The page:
So how do you know when a child’s anxiety goes beyond the normal stresses of everyday life? Here are some general guidelines for distinguishing between ~normal anxiety and an anxiety disorder.
Signs of anxiety disorder: What parents should look for
1. A child complains of chronic headaches or stomachaches, even though no apparent ~medical cause can be found. These are common psychosomatic symptoms, meaning that psychological distress is causing physical symptoms in the body.
2. A child develops rituals aimed at relieving anxiety, such as a girl who has her mother kiss her eyes 3 times before bedtime, or ensuring dad adjusts the door properly at N just the right angle. They may feel a need to touch different parts of the bed before going to sleep, or demand that their parents tell them precisely what they’ll do the next day.
3. A child maintains elaborate plans for self-protection: Feeling a need to walk home over a certain route; turning on all the lights in the house once they come home; checking and rechecking all the doors and windows to ensure they are locked; searching for special hiding spots to have at the ready; and so on. Such rituals indicate that a child is feeling very anxious and afraid.
4. A child has multiple fears across j multiple categories that are seemingly unrelated to each other.
5. Whereas normal children will exhibit anxiety in new situations, a child with an anxiety disorder tends to experience ongoing worries in regards to everyday events and normal routines.
6. A child’s fears prevent them from doing things that other kids their age can normally do, such as make friends, talk to strange people, manage the demands of school or attend sleepovers.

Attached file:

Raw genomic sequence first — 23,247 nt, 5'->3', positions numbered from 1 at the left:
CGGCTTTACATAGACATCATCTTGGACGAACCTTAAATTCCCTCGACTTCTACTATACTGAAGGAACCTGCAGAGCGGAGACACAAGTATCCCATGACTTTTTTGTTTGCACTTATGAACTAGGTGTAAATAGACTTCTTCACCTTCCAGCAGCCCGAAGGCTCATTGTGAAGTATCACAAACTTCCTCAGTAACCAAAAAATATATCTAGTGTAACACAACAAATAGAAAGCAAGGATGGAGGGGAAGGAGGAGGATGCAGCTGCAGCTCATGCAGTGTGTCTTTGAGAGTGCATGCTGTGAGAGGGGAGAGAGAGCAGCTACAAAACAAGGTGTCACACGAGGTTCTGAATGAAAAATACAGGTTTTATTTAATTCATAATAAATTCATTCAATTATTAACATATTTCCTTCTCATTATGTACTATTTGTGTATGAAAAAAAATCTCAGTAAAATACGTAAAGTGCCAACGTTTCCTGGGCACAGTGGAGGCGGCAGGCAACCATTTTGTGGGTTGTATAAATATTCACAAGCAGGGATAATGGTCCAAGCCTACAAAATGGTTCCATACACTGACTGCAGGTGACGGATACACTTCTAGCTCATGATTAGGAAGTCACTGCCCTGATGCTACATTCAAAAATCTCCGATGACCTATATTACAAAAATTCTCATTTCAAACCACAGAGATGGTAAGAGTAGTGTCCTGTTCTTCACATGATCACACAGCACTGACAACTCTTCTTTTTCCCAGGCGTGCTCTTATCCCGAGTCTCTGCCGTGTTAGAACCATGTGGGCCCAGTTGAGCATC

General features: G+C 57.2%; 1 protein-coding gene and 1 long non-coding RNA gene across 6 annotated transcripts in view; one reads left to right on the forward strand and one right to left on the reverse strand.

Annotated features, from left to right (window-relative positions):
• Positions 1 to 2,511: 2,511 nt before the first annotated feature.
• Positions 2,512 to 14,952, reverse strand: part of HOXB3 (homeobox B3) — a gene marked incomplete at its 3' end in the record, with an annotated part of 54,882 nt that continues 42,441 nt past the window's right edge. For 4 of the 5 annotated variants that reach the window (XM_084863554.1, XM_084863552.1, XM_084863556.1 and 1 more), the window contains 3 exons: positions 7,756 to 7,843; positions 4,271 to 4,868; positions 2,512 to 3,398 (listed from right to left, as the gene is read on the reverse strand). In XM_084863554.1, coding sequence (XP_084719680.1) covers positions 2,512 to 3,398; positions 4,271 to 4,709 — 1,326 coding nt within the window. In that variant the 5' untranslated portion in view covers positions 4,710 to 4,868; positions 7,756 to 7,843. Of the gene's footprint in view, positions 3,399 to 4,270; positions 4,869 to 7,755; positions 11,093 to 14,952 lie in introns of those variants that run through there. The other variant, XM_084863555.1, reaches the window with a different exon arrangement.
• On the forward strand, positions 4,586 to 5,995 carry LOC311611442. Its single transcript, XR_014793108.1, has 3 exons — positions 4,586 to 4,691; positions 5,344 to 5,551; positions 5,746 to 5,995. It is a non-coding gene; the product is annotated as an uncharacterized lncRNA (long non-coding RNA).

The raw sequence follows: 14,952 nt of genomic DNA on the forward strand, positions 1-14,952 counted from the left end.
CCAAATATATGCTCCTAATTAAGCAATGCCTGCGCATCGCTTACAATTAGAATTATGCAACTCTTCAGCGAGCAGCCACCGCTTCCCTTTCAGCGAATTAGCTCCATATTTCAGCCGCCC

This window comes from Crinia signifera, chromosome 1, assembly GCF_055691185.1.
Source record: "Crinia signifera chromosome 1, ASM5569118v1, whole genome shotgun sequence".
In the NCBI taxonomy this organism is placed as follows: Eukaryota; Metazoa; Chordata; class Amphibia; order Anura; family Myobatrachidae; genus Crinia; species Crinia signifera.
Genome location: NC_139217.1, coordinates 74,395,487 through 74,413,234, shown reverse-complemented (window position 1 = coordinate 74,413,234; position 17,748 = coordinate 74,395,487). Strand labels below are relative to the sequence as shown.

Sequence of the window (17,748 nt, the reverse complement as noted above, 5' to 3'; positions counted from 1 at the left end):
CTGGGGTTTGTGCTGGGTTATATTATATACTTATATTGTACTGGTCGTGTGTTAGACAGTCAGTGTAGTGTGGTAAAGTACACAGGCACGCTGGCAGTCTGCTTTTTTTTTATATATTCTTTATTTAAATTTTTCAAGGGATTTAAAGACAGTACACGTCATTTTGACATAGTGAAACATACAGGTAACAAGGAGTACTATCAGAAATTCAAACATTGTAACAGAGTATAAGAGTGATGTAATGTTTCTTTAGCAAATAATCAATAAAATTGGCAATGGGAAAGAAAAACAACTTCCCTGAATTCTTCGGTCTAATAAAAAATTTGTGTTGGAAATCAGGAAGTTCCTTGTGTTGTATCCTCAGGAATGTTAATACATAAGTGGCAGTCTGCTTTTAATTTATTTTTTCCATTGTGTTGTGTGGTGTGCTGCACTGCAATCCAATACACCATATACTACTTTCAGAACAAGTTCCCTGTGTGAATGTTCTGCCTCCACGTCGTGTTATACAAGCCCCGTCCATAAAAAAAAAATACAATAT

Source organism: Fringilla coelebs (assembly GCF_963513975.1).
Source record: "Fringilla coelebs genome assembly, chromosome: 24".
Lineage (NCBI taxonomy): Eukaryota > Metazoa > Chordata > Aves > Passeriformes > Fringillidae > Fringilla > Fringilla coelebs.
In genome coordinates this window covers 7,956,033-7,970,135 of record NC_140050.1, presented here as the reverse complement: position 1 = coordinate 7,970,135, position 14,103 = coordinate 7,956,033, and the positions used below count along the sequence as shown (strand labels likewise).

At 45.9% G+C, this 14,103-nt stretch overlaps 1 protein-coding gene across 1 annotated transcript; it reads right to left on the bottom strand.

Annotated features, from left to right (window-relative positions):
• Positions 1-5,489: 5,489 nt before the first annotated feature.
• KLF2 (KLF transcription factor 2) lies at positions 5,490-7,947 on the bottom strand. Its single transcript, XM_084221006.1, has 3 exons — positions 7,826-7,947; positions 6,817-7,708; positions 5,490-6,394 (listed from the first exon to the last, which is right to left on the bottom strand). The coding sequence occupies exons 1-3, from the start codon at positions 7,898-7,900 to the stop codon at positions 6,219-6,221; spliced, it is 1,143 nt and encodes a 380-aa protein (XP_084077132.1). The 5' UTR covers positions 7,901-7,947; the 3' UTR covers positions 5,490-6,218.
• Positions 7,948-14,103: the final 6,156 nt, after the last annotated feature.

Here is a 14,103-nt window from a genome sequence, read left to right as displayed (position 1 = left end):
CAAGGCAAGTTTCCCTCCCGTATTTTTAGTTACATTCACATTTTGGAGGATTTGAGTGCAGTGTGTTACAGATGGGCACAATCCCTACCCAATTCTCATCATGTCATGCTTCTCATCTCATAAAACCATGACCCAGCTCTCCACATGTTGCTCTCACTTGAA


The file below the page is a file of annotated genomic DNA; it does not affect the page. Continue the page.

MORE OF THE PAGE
7. A child seems to never run out of ‘what if’ questions. For example, they incessantly ask things like: “What if there’s a fire? What if the plane crashes? What if they boo and tease me?” Children who commonly ask questions such as this are often struggling with a great deal of anxiety, even if they don’t let on about it.
8. A child seems irritable, cranky, or always on the edge. They may find it difficult to remain emotionally stable and might appear to parents as being bipolar or having a mood disorder.
The diagnosis of child anxiety disorder
In order to be diagnosed with an anxiety disorder, children must experience excessive worry and anxiety on more days than not for a period of at least 6 months. A therapist or child psychologist will typically look for the presence of some of the symptoms just mentioned, and consider the impact it is having on their life in determining whether this anxiety is excessive.
Does my child have an anxiety disorder?
Basically, it comes down to whether excess anxiety is interfering with their functioning, keeping them from doing things they otherwise might do, or keeping them stuck in a chronic state of stress. Is it keeping a child awake at night and interfering with sleep? Do they find it hard to concentrate? Does a child seem to have a lot of distress?
“Does the level of fear and anxiety that my child has prevent them from doing things that other children my child’s age can do?” asks Dr. Daniel S. Pine of the National Institute of Mental Health. If so, “then parents should think about having their child evaluated.” (Peterson, 2008)